Wednesday, July 17, 2024

Divers Find Remains Of Experimental US Submarine


A commercial diving company announced this week it had found the remains of an experimental US submarine called the Defender in the waters of Long Island Sound off the coast of the state of Connecticut.

The Defender was designed and built over a century ago by eccentric millionaire and inventor Simon Lake in the hopes of winning a US Navy contract, but a competitor beat him out. Lake spent years adapting and refitting the sub for everything from underwater rescue missions to Arctic expeditions to salvaging gold from sunken ships but, unlike his other submarines, never found a buyer.

The vessel languished for years in Connecticut before being scuttled by the Army Corps of Engineers in 1946.

Defender (Image credit: US Naval History and Heritage Command)
Defender (Image credit: US Naval History and Heritage Command)

A team assembled by Richard Simon, vice president of Shoreline Diving Services, researched the sub’s possible final resting place and dived and identified the Defender’s remains on April 16, more than 75 years after her sinking.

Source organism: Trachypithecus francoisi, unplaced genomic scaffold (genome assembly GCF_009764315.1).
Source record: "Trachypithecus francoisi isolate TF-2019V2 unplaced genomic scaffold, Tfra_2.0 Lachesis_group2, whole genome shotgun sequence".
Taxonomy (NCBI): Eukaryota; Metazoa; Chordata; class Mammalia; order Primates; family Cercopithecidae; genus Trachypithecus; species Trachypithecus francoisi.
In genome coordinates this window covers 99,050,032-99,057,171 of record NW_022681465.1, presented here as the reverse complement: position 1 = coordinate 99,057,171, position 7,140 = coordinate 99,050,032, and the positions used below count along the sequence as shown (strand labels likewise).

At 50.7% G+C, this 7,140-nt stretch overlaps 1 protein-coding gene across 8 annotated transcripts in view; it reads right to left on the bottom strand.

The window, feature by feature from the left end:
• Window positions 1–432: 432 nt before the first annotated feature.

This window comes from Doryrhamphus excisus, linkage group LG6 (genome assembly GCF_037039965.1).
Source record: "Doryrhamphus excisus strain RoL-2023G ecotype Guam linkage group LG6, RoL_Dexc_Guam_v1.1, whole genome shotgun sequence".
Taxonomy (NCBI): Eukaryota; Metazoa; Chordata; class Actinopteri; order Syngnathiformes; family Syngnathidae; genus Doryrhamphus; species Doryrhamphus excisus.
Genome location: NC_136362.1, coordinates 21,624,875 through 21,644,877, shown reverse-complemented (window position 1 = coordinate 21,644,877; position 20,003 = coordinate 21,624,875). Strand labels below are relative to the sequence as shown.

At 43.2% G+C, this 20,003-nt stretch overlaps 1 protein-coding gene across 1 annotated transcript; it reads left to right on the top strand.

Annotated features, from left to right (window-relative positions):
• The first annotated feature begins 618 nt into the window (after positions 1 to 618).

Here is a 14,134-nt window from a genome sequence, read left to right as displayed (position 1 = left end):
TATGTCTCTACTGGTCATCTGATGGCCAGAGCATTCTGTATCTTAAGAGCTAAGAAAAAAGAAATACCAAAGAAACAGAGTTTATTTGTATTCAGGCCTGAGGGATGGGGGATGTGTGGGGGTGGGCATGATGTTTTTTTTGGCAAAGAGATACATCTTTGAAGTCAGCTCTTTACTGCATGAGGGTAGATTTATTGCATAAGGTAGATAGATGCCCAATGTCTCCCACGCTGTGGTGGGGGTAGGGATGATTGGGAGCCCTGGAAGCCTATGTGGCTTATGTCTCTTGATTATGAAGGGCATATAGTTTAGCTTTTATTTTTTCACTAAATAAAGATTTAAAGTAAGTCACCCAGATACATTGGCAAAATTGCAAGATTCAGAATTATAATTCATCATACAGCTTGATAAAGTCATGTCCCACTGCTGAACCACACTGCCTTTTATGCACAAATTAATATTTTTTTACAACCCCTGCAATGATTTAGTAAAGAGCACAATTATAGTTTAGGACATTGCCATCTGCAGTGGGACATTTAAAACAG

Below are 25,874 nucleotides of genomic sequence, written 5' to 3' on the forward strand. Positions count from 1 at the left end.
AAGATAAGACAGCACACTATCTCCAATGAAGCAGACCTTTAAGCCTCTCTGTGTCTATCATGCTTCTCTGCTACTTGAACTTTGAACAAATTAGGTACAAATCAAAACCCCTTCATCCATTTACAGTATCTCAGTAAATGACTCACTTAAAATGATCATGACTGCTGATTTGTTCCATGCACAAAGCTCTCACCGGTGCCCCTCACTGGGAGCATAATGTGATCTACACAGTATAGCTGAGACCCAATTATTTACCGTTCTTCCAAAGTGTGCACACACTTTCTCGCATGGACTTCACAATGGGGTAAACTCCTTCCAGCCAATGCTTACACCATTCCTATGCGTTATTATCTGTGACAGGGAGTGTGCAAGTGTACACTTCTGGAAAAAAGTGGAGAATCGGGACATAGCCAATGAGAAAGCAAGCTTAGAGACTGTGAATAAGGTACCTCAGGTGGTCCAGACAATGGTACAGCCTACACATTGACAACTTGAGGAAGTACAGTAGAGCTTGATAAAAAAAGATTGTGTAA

Simon grew up hearing stories about Lake and his submarines from Connecticut ship captains and explorers. Among the stories were rumors that submarine rested somewhere off New London in Long Island Sound.

According to Simon:

“Stories about Lake and his inventions fascinated me. The secret to identifying this historical relic was to connect the available research to the stories. You could say Defender was hiding in plain sight all this time in a waterway I’ve traveled for years.”

On the day of the discovery, Simon oversaw deck operations while divers Steve Abbate and Joe Mazraani descended to the wreckage. The sub had been first imaged but not positively identified as part of a bathymetric survey by the US National Oceanic and Atmospheric Administration and a sonar survey by Eastern Search and Survey. Abbate and Mazraani found an intact submarine, and the distinctive protrusions on it allowed them to positively identify it as the Defender.

Abbate, who made the dive the day before his 60th birthday, said:

“It is such a thrill to finally put our hands on this important piece of maritime history. It’s also an incredible birthday present!”

Image credit: Shoreline Diving Services
Image credit: Shoreline Diving Services via Facebook

John Liang
John Liang
John Liang is the News Editor at He first got the diving bug while in High School in Cairo, Egypt, where he earned his PADI Open Water Diver certification in the Red Sea off the Sinai Peninsula. Since then, John has dived in a volcanic lake in Guatemala, among white-tipped sharks off the Pacific Coast of Costa Rica, and other places including a pool in Las Vegas helping to break the world record for the largest underwater press conference.